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The Importance of Intent in Visa Applications

The Importance of Intent in Visa Applications

When you apply for a visa and have your interview, and usually again at the border when trying to enter the United States, you will be asked what your purpose is in coming into the country.  The main reason why this question is asked is to determine your intent in entering the country.  For visa purposes, there are 2 types of intent – immigrant and non-immigrant.  There are also some visas that have dual intent.

Non-Immigrant Intent

Having non-immigrant intent means that you do not plan on staying in the country permanently.  There are many non-immigrant visas, including visitor visas (B-1/B-2), work visas (such as H-2B), student visas (F-1), and others.

Immigrant Intent

Immigrant intent means that you plan to stay in the country indefinitely.

Dual Intent

Some visas allow the holder to maintain a valid non-immigrant status while intending on immigrating at some future time.  A good example of this type of visa is a fiance visa (K-1). The fiance visa allows the visa holder to come to the United States to get married, and then usually adjust status to a permanent resident after that.  Even though the person’s intent is generally to stay here permanently, they are granted the visa for the short term with a non-immigrant status.

Why Intent Is Important

Each visa has a specific purpose.  The purpose of a visitor visa, for example, is to enter the U.S. for a short period of time for business or tourism.  If you try to get a visitor visa while really intending on staying in the United States indefinitely, you are committing visa fraud, which could get you in big trouble.  The important thing is what your intent is at the time you apply for the visa and the time you enter the country. Of course, your intent could change once you are here. You could meet someone and fall in love and decide that you want to get married and live here with them permanently.  That is not a problem, if it happens after you are already here. However, if you arrive with the intent to marry someone and stay with them, but enter on a visitor visa and say that your intent is temporary tourism, you could get in trouble. It is very important to always tell the truth in your immigration petitions.

How to Show Non-Immigrant Intent

There are many things the government looks at when determining if your intent is to leave the country at the end of your visit.  They will be looking at ties to your home country, which can include:

-Owning a home or other property

-Having a job that you can come back to or an offer of future employment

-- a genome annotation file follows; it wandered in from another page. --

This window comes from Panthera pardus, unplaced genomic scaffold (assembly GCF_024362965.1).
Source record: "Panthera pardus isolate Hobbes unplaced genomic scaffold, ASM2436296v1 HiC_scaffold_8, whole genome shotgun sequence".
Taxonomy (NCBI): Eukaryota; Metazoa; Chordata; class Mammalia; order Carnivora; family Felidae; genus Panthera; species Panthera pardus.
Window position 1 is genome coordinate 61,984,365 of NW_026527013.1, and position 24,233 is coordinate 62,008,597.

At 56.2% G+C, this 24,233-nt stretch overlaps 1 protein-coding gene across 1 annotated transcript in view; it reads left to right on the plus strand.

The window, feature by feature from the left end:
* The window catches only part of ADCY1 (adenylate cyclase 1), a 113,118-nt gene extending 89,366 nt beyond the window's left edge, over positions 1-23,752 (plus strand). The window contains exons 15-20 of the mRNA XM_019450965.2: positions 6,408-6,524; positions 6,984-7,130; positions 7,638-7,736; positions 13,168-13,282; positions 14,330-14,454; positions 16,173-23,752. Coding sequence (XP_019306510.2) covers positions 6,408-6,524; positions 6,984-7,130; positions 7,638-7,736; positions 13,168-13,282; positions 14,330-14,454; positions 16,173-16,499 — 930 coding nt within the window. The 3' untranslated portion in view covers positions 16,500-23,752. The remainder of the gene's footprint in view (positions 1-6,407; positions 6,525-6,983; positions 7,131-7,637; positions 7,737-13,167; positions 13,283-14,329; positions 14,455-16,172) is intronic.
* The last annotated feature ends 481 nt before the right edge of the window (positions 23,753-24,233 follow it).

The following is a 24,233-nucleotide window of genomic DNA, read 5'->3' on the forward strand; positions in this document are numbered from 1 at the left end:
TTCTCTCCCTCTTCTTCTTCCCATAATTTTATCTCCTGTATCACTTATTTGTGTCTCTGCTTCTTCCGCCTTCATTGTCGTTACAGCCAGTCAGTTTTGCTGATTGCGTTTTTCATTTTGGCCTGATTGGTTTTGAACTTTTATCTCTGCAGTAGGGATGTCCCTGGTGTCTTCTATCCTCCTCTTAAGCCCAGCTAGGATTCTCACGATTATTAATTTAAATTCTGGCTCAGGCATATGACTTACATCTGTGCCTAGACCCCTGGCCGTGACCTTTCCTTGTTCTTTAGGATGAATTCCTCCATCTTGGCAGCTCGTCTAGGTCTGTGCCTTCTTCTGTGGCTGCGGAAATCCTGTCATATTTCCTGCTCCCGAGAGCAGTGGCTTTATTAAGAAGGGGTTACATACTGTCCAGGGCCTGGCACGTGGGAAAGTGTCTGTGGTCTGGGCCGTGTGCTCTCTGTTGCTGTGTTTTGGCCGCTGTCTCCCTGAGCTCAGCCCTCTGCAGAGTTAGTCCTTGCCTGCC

-Having strong family and social ties in your home country

-Having strong ties to the community, such as frequent involvement in social and cultural groups in your area

-Having investments or other financial ties to your home country

None of these things by themselves will necessarily prove your non-immigrant intent.  The immigration official will look at the whole picture to see if they believe you will return to your home country after your visa has expired.  It is helpful to have an immigration attorney to guide you through the application process.

The Importance of Choosing the Correct Visa

If you are considering coming to the United States or petitioning for someone else to come, it is important to choose the visa that best matches your intent.  Choosing a non-immigrant visa when your intent is the stay in the United States can be very problematic. Many people ask why their loved one can’t just come to the United States on a visitor visa and then, for example, get married and adjust status after that.  If that is your plan from the beginning, you and your loved one would be lying when you say that you have non-immigrant intent in order to get in with the visitor visa. You may think, “How will they know?” If you get married shortly after arriving in the United States on a non-immigrant visa, there will be a presumption that you were being fraudulent when you applied for your non-immigrant visa.  Your application for adjustment of status would be subject to very strict scrutiny and is much more likely to be denied. A better option in that case may be to consider a fiance visa. Whatever your situation, it is always a good idea to consult with an immigration attorney to determine which visa would be best for you or your loved one.

Our Attorneys Can Help

If you are looking into options for which visa would be best for you or your loved one, contact us at Ernest Law Group to set up a consultation. Our experienced lawyers can help identify the best course of action, and guide you through every step of the process.

 Disclaimer: While every effort has been made to ensure the accuracy of this publication, it is not intended to provide legal advice as individual situations will differ and should be discussed with an expert and/or lawyer. For specific technical or legal advice on the information provided and related topics, please contact the author, Heather Silkstone.


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